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Chapter 21: Capital gains and losses.


When the income tax was originally created in 1913, capital gains were not distinguished from any other type of income. Legislators soon realized that treating capital gains in the same fashion as other sources of income was producing some inequities and moved to correct the problem. For this reason, gains from transactions involving capital assets have been afforded preferential treatment under the tax law for most of its history. Beginning with the 1921 tax year, capital gains have been taxed at a separate, and generally significantly lower, tax rate than other sources of "ordinary" income. In fact, with only a few exceptions, in every tax year since 1921, the capital gains tax rate has been lower than the highest marginal ordinary income tax rate. (1)

The reasoning behind the separate and lower tax rate was fairly simple. Capital gains generally represent appreciation that is earned over time; however, the annual appreciation is not taxed. By waiting until the capital asset is sold to tax the gain, the taxpayer reports a large sum of income in one year that may actually have been "earned" over a number of intervening years. The inclusion of the lump sum amount in the year of sale could force the taxpayer into higher marginal tax brackets and ultimately to a higher tax in the year of sale than would have been paid had the gain in the asset been subjected to tax on an annual basis.

In order to determine if a transaction qualifies for the more favorable capital gains tax rate, the key question to be answered is whether the asset--in the hands of the seller--is a "capital" asset. In characterizing whether an asset is a capital asset, the length of time the taxpayer held the asset is immaterial. (2)

Losses on sales of capital assets are also subject to special rules. Non-corporate taxpayers first offset capital gains with capital losses. However, to the extent capital losses exceed capital gains, non-corporate taxpayers may use up to $3,000 of net capital losses to offset other taxable income. (3) Excess capital losses for a particular year may not be carried back to offset capital gains or ordinary income in earlier years, but, rather, are carried forward to offset capital gains or ordinary income in future years. Non-corporate taxpayers may only carry forward excess capital losses from a given year to offset capital gains in future years and may do so for an unlimited period until the excess is used. (4)

Corporate taxpayers must also net capital losses with capital gains. (5) The excess capital loss may generally be carried back three years and carried forward five years. (6) Note that corporate taxpayers, unlike individuals, do not benefit from a special tax rate for capital gains. The net capital gain is treated as additional income and is taxed accordingly.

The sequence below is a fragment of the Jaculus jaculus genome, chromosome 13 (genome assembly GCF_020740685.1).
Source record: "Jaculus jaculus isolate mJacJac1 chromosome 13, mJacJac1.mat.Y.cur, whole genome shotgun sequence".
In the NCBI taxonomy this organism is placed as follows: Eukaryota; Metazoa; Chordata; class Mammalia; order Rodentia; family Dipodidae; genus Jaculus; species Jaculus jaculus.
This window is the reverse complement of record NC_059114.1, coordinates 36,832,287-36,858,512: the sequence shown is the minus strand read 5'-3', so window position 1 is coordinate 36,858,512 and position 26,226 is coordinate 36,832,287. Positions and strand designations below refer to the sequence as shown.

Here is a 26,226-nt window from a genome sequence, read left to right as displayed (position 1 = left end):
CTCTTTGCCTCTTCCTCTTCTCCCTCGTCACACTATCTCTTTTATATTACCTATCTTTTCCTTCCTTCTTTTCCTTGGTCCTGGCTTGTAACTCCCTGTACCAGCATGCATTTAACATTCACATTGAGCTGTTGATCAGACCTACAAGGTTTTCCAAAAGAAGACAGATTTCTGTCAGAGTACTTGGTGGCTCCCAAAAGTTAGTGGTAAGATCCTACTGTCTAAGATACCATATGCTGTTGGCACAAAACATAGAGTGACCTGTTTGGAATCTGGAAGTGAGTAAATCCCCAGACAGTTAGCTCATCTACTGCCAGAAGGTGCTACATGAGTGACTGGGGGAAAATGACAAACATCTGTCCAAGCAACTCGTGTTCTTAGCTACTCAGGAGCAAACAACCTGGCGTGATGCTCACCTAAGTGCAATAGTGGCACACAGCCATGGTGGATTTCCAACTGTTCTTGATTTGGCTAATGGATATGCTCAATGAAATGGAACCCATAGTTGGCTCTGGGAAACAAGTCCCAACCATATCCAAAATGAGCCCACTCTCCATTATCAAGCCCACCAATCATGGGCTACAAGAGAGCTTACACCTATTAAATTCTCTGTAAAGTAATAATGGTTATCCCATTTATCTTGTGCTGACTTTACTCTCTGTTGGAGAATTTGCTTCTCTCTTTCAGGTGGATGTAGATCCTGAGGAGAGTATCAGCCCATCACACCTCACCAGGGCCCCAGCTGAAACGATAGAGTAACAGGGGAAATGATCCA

The characterization of whether an asset is capital or not is not elective. This is the source of a great deal of litigation. Obviously, non-corporate taxpayers with large gains will argue for treatment as a capital asset to receive the more favorable tax rates. On the other hand, taxpayers with large losses will vehemently fight for ordinary tax treatment since capital losses will likely take years to offset with capital gains and, even then, will be offsetting income at the lower capital gain tax rate.


In order for a transaction to be treated as a capital gain (or loss), the underlying asset must meet the definition as a capital asset. Like so many other parts of the U.S. tax law, a capital asset is defined by what it is not.

A capital asset is any property held by a taxpayer, whether or not connected with a trade or business, excluding the following categories of assets: (7)

1. stock in trade of the taxpayer or other property that would properly be classified as inventory at the end of a taxable year, or property held by the taxpayer for sale to customers in the ordinary course of the trade or business. (8)

2. depreciable or real property used in a trade or business. (9) However, capital gain status may still be given to such assets under IRC Section 1231.

3. a copyright, a literary, musical or artistic composition, or a letter or memorandum or similar property held by the creator of such work or certain subsequent owners. (10) Note that as a result of the Tax Increase Prevention and Reconciliation Act of 2005, taxpayers may elect to treat the sale or exchange of musical compositions or copyrights in musical works created by the taxpayer's personal efforts as the sale or exchange of a capital asset. This election is applicable to sales or exchanges of such assets in tax years beginning after May 17, 2006. The law is set to expire at the end of 2010.

4. accounts or notes receivable acquired in a trade or business in exchange for services provided or from the sale of inventory. (11)

5. a publication of the U.S. Government which is received from the U.S. Government or its agency at a price which is less than what it is offered for sale to the general public. (12)

6. any commodities derivative financial instrument held by a commodities derivatives dealer. (13)

7. any hedging transaction which is identified as such before the close of the day on which it was acquired, originated, or entered into. (14)

8. supplies of a type regularly used or consumed by the taxpayer in the ordinary course of a trade or business of the taxpayer. (15)

It would seem that, given these exclusions, it would be relatively simple from this point to determine whether an asset should be considered a capital asset. However, judicial interpretations have muddied the waters over the years. If there is any question about whether an asset is capital in nature or not, research should be done to determine if the courts have already addressed the issue.